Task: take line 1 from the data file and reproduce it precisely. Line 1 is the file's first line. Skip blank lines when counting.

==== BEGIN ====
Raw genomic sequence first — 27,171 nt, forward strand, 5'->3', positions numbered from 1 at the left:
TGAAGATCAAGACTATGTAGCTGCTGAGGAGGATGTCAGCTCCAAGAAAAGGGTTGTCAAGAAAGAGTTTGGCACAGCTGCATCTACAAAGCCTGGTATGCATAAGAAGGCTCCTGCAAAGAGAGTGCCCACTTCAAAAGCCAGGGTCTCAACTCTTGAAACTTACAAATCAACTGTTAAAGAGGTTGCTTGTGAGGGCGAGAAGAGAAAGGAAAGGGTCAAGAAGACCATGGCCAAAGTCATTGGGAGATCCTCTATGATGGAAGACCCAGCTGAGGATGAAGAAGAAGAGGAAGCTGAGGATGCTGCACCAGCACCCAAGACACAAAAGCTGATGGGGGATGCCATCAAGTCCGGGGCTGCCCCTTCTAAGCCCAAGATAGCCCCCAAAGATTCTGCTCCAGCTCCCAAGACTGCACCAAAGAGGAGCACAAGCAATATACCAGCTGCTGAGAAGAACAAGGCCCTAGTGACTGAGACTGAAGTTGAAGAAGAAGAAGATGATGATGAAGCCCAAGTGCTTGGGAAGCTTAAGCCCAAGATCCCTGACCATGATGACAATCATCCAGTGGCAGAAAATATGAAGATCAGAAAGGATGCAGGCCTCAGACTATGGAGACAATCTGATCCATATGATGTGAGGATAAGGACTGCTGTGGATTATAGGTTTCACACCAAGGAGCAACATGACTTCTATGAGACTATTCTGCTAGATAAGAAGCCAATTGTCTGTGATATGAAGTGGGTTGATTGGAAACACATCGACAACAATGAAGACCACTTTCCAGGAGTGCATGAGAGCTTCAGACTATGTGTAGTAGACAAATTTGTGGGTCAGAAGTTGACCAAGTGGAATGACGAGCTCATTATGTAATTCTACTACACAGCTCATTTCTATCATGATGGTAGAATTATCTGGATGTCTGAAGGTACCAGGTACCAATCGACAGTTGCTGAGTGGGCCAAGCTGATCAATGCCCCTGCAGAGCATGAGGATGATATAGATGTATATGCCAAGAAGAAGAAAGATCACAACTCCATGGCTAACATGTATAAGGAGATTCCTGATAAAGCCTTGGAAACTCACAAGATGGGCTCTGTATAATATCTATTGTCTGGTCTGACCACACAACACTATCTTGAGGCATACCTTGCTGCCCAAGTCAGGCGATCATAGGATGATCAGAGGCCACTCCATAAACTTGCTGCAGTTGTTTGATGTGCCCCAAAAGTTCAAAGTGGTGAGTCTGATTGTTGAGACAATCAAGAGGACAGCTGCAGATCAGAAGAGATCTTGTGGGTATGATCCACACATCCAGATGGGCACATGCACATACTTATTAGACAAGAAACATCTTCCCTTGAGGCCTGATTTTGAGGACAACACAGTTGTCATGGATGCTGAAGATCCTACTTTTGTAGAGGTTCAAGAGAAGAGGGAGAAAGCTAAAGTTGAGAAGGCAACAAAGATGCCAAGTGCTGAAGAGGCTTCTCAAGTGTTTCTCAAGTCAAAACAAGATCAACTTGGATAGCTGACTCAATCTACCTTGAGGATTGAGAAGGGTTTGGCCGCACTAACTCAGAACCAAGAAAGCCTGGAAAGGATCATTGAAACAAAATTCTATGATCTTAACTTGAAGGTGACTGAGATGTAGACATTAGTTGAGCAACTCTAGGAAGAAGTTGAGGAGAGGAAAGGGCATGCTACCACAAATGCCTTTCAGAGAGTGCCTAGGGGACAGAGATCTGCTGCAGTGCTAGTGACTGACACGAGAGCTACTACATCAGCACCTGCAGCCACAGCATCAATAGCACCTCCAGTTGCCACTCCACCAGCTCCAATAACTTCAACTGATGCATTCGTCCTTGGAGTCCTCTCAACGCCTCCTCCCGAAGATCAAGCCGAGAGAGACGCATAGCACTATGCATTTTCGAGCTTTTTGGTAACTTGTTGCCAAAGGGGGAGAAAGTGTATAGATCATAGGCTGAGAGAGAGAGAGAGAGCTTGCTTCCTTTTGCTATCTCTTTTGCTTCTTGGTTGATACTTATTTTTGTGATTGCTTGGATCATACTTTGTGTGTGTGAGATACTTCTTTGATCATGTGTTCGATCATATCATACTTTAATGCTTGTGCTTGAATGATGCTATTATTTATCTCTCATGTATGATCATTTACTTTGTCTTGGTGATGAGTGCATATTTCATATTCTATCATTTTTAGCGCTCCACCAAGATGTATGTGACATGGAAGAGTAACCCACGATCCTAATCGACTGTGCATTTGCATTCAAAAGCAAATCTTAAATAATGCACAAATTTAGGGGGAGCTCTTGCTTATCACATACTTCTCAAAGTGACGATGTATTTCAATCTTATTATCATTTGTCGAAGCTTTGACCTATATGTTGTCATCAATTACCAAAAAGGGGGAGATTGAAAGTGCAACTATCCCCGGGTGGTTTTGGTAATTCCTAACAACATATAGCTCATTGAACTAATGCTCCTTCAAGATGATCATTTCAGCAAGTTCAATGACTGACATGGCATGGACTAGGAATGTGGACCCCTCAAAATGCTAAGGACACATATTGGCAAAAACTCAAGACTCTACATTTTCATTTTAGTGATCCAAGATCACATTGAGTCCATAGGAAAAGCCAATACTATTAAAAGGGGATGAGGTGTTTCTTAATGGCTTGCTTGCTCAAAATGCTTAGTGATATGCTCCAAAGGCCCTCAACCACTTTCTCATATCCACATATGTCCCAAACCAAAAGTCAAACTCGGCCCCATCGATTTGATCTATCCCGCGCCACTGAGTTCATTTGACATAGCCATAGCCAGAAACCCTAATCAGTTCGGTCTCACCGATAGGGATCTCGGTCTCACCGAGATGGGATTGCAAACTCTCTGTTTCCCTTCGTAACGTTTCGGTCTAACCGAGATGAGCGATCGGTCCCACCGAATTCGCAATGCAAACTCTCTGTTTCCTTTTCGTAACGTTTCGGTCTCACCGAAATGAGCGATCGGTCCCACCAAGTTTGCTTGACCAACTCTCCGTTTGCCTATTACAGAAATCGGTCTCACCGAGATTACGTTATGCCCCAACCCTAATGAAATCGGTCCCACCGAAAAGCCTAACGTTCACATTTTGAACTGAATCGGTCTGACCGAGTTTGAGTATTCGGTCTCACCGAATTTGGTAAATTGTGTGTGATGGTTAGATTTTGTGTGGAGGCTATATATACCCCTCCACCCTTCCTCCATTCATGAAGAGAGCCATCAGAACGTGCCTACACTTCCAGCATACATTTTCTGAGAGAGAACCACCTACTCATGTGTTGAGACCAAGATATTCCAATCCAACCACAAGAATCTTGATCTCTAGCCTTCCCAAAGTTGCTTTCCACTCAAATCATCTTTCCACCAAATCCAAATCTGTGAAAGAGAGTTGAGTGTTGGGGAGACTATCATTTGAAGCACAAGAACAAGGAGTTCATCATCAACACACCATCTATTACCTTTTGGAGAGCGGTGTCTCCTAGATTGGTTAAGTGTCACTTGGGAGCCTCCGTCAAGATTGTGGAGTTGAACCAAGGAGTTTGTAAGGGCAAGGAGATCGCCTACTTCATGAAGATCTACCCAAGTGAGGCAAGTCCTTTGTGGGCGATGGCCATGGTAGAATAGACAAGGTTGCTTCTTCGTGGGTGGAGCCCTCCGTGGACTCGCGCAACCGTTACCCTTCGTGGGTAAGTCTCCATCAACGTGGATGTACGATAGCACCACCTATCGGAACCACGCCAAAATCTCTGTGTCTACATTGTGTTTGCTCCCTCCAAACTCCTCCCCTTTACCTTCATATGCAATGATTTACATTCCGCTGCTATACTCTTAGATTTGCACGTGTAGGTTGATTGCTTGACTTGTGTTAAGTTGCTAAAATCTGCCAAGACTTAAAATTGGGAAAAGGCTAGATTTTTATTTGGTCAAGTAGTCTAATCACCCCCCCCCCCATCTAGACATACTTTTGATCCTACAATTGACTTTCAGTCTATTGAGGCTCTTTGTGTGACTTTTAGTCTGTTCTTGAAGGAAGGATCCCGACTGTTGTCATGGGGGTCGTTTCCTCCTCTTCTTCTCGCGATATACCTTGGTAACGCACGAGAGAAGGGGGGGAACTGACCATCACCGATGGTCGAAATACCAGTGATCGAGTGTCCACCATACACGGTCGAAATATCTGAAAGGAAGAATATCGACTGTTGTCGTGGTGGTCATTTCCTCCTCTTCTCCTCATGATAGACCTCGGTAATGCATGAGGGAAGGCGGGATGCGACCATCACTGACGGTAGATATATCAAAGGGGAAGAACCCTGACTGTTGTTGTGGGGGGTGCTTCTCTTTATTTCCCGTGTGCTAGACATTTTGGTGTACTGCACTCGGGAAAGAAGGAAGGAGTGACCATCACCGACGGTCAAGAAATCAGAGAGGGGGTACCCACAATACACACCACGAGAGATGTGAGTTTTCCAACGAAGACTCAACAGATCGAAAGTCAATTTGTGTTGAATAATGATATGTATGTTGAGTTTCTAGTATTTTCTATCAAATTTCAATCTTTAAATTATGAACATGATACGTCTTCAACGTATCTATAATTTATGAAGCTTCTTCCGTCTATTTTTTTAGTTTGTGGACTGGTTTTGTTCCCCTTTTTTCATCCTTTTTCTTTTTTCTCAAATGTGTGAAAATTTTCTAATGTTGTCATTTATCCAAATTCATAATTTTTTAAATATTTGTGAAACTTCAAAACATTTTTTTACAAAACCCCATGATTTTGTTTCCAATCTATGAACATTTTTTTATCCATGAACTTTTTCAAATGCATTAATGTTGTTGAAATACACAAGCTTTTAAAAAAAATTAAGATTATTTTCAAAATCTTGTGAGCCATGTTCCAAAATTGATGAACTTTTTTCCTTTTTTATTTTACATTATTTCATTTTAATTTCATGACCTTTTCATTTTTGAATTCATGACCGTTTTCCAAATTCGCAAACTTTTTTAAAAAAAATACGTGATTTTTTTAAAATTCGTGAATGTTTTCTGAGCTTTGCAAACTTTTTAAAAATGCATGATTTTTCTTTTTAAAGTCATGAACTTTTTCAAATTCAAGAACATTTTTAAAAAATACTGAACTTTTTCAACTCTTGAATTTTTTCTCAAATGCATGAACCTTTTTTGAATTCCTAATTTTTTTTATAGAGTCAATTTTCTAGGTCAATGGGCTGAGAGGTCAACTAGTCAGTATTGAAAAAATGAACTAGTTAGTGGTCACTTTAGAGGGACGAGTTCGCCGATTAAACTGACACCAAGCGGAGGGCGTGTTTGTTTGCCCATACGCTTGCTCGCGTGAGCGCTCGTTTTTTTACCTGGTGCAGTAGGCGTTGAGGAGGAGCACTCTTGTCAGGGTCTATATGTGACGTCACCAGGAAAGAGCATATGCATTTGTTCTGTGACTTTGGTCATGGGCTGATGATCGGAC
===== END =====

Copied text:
Raw genomic sequence first — 27,171 nt, forward strand, 5'->3', positions numbered from 1 at the left: